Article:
Last weekend, I was deeply honored to join a group of 24 folks meeting in Washington, DC to re-imagine the growing, communal friendship that has become known as Emergent Village. This is a group that has over the past 5 years nurtured my faith and my family almost as much as my church, so I was heavily invested in helping EV to find a fresh way forward– to be stronger for itself, and to be even more welcoming to any and all who are interested in it.
The group that gathered in DC on Friday afternoon was an eclectic collection of artists, poets, musicians, activists, writers, social entrepreneurs, community organizers, and church leaders. They exude creativity and innovation: these are the kind of folks who see needs and fill them. When they can’t find something to teach, they create cirriculum. When they see a social gap, they create communities. When they perceive some thoughts that are interesting to a wider group, they write books. When they can’t find a liturgy or song that fits an occasion, they write their own. And when they are called ‘heretics’, they might offer a nuanced defense of their ideas and practices, or they might just shrug and agree with their accuser.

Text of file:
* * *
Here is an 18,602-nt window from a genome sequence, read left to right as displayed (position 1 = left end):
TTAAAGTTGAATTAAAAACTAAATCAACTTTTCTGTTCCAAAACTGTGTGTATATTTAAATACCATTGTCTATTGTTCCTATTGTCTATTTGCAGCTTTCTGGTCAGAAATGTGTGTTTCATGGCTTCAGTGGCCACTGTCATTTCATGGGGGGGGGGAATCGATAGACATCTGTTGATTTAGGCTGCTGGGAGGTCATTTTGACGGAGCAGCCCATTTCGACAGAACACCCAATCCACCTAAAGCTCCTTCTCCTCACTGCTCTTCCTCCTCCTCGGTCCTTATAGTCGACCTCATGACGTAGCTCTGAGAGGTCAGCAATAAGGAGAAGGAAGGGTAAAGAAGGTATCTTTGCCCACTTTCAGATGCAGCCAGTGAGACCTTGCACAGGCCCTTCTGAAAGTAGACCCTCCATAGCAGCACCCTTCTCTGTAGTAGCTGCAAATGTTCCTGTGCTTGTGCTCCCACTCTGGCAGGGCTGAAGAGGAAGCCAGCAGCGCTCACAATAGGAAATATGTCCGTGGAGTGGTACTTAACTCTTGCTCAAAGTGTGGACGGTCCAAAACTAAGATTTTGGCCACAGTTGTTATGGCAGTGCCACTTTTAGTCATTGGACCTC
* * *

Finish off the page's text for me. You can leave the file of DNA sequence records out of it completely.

The metaphor ‘herd of cats’ is obviously overused, but fitting. Not because these folks are independent– they are high-level collaborators in their local communities, and most are good friends (even if friends who see each other infrequently). No, they’re not iconoclastic or autonomous , but they are creative cats. So submitting to any program or plan or process (or even asking them to sit still for too long) creates a huge sense of unease for these rule-breaking folk. So it was no small miracle that through all of the various exercises shared over the course of three days (some of which were incredibly effective, and others of which fell flat), there was a complete, committed buy-in and participation. Honestly, I fully expected everyone to defect at some point, but not one person did. In fact, I don’t remember even one heavy sigh or rolled eye when yet another exercise or activity was introduced. Their sheer commitment to the process and to one another speaks volumes about the value of this wider network of friends.